Last season Matt Canada established a name for himself as offensive coordinator at the University of Pittsburgh. His ability to be creative and get the ball to his skill players gave the Panthers an average of 42 points per game and a win over the national champion Clemson Tigers. Canada’s offense was just what LSU Head Coach Ed Orgeron was looking for, and he hired the Pitt coordinator to come and spin his trade in the SEC.
Canada’s offense has a little bit of all of the latest trends in offensive football, without going wholesale to any of them. At Pittsburgh he was very adaptive to these trends, having the ability to increase a certain attack depending upon the weakness of the opponent’s defense. In an ESPN interview last year, Canada said that he wanted the offense to appear complex for the defense, but to be simple for his players. In an era where everyone wants to spread out and put an athlete at quarterback that can run the ball as well as throw, Canada called his quarterback at Pittsburgh a “game manager”. That has been pretty much a negative term for quarterbacks, but Canada turned the tables on the phrase by defining the role of his quarterback. His job was “to get the ball where it needs to be. He needs to get it to the right guy at the right time.”
The Pittsburgh offense started with the huddle. Canada likes the huddle to allow him to call shifts and motions prior to the snap. He loves to put players in odd places initially (runner might line up at tight end), and then shift to cause alignment and recognition problems for the defense. Like most offenses today, Pittsburgh used multiple personnel groupings. His system allows for easy use of multiple formations, aligning in everything from spread to double slots to tight end/wing sets. The use of a tight end and the ability to shift that tight end at anytime becomes an issue for defenses. Canada believes that he achieves the same result from pre snap movement that fast tempo teams do from running plays at a rapid pace. It is difficult to get aligned on defense, recognize the formation and know what plays to expect. Coach Canada’s goal is to make the defense uncomfortable before the snap of the ball. The normal rhythm allows for better execution for the offense. But Canada also has a no huddle element built in to his attack, that he could use at anytime. Last season in the upset of Clemson, his offense ran 17 “no huddle” plays.
One of the greatest strengths of this offensive attack is one of the issues that LSU needs the most- the ability to get the ball to different players at different positions. Canada accomplished this at Pittsburgh by establishing a jet sweep attack under the center as well as in the gun. Every formation and personnel grouping had the threat of the sweep, which could be handed to a number of different players. He had a full range of complimentary runs and passes off of the jet. The defense could never predict who would get the ball. The big boost that the jet sweep gave his offense in 2016 was misdirection. The Panthers under Canada would jet sweep one way with the tight end and receiver blocking the sweep. The rest of the offensive line would block zone the other way, dividing the defense. Add boots and counters and the offensive players seemed to be going in all directions. This concept worked well for Canada during the 2012 season when he was the offensive coordinator at Wisconsin, using the Badgers Melvin Gordon on the jet and then ramming Montee Ball and James White with strength and quickness inside on the zone or some other complimentary play. He was the architect of the 70-31 Badger demolishing of Nebraska in the 2012 Big 10 Championship game using many of the same concepts the offense employs today. The addition of the shifts and multiple formations spurred Canada’s Pitt group to success without the powerful offensive line that Wisconsin possessed. One of the staples of his offense was the inside zone to a top runner in James Conner. With all of the shifting, motion, and sweep threats with different formations, the defense would get caught looking at the “eye candy” and get hit in the mouth. Even better, at times he would align and snap the ball running inside zone and catch the defense waiting on a shift or someone to motion. The sweep concept and passing game off of it, along with the adjustments needed to get aligned to the formations, shifts and motions, can drive a defensive secondary a little nuts. That’s when the big plays can occur.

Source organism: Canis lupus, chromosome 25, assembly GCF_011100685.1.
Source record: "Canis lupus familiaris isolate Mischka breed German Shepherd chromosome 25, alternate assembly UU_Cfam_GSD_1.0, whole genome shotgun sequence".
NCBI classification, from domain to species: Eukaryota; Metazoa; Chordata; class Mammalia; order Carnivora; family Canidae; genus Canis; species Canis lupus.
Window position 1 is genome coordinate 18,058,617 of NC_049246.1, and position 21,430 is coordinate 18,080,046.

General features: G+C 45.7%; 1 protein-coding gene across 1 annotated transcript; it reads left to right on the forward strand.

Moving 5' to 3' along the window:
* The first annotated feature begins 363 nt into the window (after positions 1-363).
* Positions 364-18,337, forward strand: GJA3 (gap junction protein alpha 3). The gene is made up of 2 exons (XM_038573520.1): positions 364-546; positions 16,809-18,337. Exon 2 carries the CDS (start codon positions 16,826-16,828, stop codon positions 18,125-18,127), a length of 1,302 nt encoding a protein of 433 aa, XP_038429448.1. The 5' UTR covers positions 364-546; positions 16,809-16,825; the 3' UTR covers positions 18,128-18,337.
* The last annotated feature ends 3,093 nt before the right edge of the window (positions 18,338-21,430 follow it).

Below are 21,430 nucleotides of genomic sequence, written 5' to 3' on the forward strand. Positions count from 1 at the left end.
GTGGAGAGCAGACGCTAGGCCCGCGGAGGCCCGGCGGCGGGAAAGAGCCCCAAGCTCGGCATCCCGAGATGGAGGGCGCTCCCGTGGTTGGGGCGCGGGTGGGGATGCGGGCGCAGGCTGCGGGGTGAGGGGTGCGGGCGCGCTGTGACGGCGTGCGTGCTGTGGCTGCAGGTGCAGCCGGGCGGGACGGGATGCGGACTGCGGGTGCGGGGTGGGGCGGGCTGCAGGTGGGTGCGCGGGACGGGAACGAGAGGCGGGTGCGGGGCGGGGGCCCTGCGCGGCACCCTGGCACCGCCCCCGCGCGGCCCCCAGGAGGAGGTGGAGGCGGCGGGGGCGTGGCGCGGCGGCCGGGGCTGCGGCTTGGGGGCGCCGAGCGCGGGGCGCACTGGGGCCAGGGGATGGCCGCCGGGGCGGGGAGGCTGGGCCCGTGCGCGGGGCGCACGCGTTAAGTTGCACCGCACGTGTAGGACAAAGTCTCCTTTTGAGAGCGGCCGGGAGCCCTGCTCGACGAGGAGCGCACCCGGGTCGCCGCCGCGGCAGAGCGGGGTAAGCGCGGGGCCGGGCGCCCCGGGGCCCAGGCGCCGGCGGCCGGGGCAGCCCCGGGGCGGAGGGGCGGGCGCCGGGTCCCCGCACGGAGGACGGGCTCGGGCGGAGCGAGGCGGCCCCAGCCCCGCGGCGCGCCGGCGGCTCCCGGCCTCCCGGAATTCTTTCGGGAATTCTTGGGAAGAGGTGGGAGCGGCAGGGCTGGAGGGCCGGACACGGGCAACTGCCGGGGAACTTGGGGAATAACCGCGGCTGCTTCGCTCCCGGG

Coach Canada has used the same concepts on the goal line, using shifts, motions, jets and power plays to threaten the defenders and get the ball in the end zone. Pitt was good at the play action pass in the red zone, making it difficult to get all of the possible receivers, tight ends, and backs covered while still being sound on the jet sweep and a tough running game. Simply, Canada does the same things on the goal line as he does everywhere else. Red zone has been a real problem over the past few years at LSU.
The latest trend is the RPO or run-pass option that both college and high school teams love. One of Canada’s favorites last year was the power read off of the jet sweep. The quarterback would read the 5 technique and if he squeezed, hand the ball off. But if he widen with the sweep, shovel the ball underneath to a back who had aligned in a slot position. His quarterback was not a great runner, but Canada used his great decision making ability to create an opportunity to attack the defense.
No doubt that SEC defensive coordinators will be studying Pitt video this summer to get prepared. Canada has some real talent to spread the ball around to this fall. It will be interesting to see how he fares against SEC defenses. If he is successful, his offense will be copied through out the country. Below is some video of Wisconsin, Pittsburgh and the 2017 LSU spring game.